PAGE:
Skip to main content

Journey to PMP

PMP exam is about to change in 2015, so if you are taking the PMP journey you will need to pay some attention to couple of details

  • The five domains of practice (Initiating, planning, executing, Monitoring & Controlling, and closing the project) will remain the same but tasks within each one are altered (Removed, added or updated)

  • November 1st is the last day to take the current PMP test


The upcoming changes will definitely affect your choice of
[tabs collapsible=true selected='0' event='click' position='top' ]
[tab title="title1"]
tab content
[/tab]
[tab title="title2"]
another content tab
[/tab]
[/tabs]

Comments

  1. LOOOOOOOOOL.. I'd rather not have kids in this case!

    ReplyDelete
  2. www wallstreetlivepoker netNovember 20, 2008 at 12:17 PM

    www wallstreetlivepoker net...
    attenuate:workable leg raced show ...

    ReplyDelete

Post a Comment

Popular posts from this blog

اهم التطورات العلمية في العام ٢٠١٩

10 things Dorothée Loorbach learned after losing a lot of money

Dorothée isn't just sharing her life changing experience with work and money, and sharing the following tips which won't make much sense without listening to the tips in her own words Money is important Money equals time Money equals value What people say doesn't matter What people say matters most when people is you! It's really simple - spend less, earn more, invest wisely and value yourself. It's not that easy Being broke sucks Stay Broke - be present in your own life Money isn't important https://youtu.be/_8l2egORXGA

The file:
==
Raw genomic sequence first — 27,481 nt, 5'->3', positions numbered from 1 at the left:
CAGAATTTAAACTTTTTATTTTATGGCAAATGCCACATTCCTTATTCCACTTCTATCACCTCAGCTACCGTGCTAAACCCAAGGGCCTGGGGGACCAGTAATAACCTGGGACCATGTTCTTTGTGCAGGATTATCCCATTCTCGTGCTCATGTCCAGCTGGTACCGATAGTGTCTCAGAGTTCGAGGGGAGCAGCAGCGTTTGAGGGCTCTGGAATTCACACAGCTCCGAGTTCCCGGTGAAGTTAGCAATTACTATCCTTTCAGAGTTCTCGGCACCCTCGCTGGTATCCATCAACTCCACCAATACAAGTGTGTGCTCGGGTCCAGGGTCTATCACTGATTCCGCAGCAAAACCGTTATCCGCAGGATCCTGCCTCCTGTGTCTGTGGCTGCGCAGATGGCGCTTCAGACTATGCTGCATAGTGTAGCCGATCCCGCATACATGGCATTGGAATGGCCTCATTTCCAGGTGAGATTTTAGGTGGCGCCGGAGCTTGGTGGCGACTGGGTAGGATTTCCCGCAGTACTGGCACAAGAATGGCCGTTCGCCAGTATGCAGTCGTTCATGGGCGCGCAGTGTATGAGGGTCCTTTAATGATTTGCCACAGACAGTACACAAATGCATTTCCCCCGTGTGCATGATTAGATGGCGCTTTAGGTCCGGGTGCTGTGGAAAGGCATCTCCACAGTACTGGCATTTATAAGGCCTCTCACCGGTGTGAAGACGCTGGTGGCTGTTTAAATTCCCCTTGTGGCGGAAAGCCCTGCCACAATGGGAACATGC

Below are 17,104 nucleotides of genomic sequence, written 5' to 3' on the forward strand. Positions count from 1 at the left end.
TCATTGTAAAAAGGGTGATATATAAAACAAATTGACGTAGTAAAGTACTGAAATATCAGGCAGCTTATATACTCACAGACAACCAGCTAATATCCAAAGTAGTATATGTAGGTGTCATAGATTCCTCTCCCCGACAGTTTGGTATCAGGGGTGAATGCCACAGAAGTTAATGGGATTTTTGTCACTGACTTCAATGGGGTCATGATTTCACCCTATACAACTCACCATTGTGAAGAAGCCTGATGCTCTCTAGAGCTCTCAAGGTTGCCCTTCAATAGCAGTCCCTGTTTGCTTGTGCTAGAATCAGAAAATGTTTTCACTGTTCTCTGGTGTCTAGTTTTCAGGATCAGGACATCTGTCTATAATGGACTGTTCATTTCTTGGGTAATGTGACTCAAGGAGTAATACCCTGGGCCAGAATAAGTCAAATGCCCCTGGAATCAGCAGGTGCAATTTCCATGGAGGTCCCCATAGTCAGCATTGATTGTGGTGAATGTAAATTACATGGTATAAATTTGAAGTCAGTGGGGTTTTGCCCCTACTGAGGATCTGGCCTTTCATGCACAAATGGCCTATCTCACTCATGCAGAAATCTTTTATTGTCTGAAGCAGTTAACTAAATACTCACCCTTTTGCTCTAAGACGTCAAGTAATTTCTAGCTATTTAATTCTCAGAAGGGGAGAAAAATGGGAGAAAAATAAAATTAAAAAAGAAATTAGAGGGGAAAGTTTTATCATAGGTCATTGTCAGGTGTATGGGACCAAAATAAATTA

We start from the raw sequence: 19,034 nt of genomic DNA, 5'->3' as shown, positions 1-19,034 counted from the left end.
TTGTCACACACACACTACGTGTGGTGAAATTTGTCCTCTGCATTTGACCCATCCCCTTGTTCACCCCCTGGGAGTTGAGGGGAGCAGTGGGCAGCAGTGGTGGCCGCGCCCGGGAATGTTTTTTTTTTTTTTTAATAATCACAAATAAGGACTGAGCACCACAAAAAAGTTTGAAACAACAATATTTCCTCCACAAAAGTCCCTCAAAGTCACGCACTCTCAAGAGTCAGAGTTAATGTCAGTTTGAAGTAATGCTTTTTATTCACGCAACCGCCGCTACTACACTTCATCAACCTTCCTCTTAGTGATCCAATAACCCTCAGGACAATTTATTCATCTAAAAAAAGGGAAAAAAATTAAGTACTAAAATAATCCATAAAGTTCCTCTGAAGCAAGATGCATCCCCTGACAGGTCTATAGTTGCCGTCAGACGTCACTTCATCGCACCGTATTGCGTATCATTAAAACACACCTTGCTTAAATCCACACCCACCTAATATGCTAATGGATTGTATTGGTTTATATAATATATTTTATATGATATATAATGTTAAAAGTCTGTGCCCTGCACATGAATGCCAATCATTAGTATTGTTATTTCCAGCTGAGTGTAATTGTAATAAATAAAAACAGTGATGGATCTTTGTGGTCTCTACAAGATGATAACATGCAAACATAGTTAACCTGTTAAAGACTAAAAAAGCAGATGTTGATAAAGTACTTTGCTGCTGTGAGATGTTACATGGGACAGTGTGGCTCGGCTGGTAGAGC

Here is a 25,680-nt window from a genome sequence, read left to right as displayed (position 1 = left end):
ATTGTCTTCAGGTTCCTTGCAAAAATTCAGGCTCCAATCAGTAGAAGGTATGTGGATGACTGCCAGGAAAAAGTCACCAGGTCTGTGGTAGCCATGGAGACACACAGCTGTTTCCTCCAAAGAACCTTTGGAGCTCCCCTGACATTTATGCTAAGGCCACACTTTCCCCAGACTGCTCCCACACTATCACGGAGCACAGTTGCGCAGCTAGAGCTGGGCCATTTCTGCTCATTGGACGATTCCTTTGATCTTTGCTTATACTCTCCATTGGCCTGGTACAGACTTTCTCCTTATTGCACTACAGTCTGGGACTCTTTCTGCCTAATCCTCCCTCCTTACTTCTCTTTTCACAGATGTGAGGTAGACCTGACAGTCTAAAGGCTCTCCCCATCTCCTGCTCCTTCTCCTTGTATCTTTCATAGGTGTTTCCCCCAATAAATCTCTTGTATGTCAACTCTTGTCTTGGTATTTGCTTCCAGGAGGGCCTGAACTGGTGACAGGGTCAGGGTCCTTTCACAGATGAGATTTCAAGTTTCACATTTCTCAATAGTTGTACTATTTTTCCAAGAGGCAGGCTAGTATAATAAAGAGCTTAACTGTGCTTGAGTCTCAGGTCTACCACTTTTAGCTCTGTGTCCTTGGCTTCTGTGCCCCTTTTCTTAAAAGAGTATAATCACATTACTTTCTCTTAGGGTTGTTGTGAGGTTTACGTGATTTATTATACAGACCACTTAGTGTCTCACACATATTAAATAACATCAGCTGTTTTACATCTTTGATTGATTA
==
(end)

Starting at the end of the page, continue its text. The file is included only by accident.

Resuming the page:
Rules of war (in a nutshell)

https://youtu.be/HwpzzAefx9M Since the beginning, humans have resorted to violence as a way to settle disagreements. Yet through the ages, people from around the world have tried to limit the brutality of war. It was this humanitarian spirit that led to the First Geneva Convention of 1864, and to the birth of modern International Humanitarian Law. Setting the basic limits on how wars can be fought, these universal laws of war protect those not fighting, as well as those no longer able to. To do this, a distinction must always be made between who or what may be attacked, and who or what must be spared and protected.